Book Review: The Prick

Open Pen aims to encourage

“growth within our talented, fertile, literary underbelly. We are a platform for up-and-coming writers from all backgrounds, with particular interest in working class writers.”

The Prick, by Mazin Saleem, is one of Open Pen’s novelettes – there are currently five of these available. Each offers a topical and thought provoking story that cuts through the gloss sometimes applied to apparent reality. The authors are not afraid to say it as it is.

This tale opens with a young couple, Will and Agatha, during the final week of what they had planned as a year long world adventure (don’t call it a holiday). They are in Greece preparing to go snorkelling. Once out in the open water, Will gets caught in a riptide. He is rescued by a bodyboarder, Roland, who is part of a stag party. Feeling that he owes the man his life, Will seeks Roland out to offer his thanks. Thus begins a decade long ‘friendship’ between two men who all but despise what the other chooses to be.

The chapters deal with ‘That Day’, ‘The Day After That Day’, ‘A Week After That Day’ and so on, as Will and Roland meet up socially and quickly come to realise how little they like each other. Will considers Roland to be a prick for the way he talks and acts. He is, nevertheless, strangely fascinated and obsessed. Much to Agatha’s bewilderment, Will stalks Roland over social media, relaying what he finds as amusing anecdotes to his friends. Without Will’s feelings of obligation, these friends are bemused by Roland where Will is often appalled. Somehow, though, he cannot break away. They attend the same parties and partake in mutual interests together. It is a fascinating study of how frenemies choose to interact rather than seeking avoidance.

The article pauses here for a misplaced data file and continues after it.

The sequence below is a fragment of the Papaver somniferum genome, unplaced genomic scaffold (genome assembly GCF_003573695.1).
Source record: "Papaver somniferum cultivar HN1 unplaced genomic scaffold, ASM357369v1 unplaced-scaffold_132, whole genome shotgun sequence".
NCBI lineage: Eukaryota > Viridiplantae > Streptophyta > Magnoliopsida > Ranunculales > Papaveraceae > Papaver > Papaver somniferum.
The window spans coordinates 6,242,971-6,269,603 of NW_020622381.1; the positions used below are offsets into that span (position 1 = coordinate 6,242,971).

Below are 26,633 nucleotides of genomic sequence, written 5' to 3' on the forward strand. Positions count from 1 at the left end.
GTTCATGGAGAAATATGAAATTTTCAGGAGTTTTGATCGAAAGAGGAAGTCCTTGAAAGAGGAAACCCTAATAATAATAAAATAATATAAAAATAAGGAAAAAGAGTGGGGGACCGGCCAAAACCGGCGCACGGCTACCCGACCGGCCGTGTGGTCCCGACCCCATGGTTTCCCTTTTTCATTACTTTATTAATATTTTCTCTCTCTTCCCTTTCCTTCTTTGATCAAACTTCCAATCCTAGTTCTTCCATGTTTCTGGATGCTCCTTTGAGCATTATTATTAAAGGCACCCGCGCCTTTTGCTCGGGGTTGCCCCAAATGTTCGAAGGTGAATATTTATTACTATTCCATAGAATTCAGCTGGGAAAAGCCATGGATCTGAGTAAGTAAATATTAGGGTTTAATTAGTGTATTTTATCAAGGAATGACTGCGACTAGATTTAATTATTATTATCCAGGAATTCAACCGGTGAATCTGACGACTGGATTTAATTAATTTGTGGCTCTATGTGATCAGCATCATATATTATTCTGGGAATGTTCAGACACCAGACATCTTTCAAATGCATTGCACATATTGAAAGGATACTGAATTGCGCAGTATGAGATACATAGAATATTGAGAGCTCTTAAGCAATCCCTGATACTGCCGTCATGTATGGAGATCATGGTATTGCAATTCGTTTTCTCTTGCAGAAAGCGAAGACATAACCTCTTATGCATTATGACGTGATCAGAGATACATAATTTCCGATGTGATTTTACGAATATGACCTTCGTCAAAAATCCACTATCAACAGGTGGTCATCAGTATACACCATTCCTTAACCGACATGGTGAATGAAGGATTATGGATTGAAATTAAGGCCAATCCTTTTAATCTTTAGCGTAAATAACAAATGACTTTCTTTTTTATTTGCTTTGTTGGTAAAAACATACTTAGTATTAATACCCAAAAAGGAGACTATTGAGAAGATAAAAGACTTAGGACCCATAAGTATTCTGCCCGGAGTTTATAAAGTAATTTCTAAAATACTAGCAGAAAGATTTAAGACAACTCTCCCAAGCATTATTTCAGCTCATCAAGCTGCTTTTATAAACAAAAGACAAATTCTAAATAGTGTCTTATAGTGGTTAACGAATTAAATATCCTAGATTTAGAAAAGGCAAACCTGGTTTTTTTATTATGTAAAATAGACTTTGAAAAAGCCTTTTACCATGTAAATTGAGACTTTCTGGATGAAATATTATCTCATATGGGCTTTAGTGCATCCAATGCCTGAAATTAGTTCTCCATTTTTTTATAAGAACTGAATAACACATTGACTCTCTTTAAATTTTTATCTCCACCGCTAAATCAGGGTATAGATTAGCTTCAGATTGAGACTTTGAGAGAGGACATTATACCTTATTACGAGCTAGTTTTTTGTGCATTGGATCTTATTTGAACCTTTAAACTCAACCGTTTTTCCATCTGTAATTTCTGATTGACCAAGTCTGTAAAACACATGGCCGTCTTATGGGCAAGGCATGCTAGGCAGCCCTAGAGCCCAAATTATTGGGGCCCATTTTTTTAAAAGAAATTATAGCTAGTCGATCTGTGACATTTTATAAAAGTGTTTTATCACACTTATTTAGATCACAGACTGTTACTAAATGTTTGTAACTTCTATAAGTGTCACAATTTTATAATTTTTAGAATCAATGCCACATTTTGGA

There are many cringeworthy moments along with humour in the story. Both men behave badly at times. Roland appears content with his actions. Will, a seeker of admiration and affirmation, feels vicarious shame.

The climax occurs when the men go on an adventure holiday together. Thrown into extended close proximity, there is a dangerous reckoning. The denouement offers added depth and is skillfully rendered.

When stories as satisfying as this can be told in just over a hundred pages I am left wondering why we need so many lengthy books. I will be looking out for further work from the author. This is an entertaining and recommended read.

The Prick is published by Open Pen.

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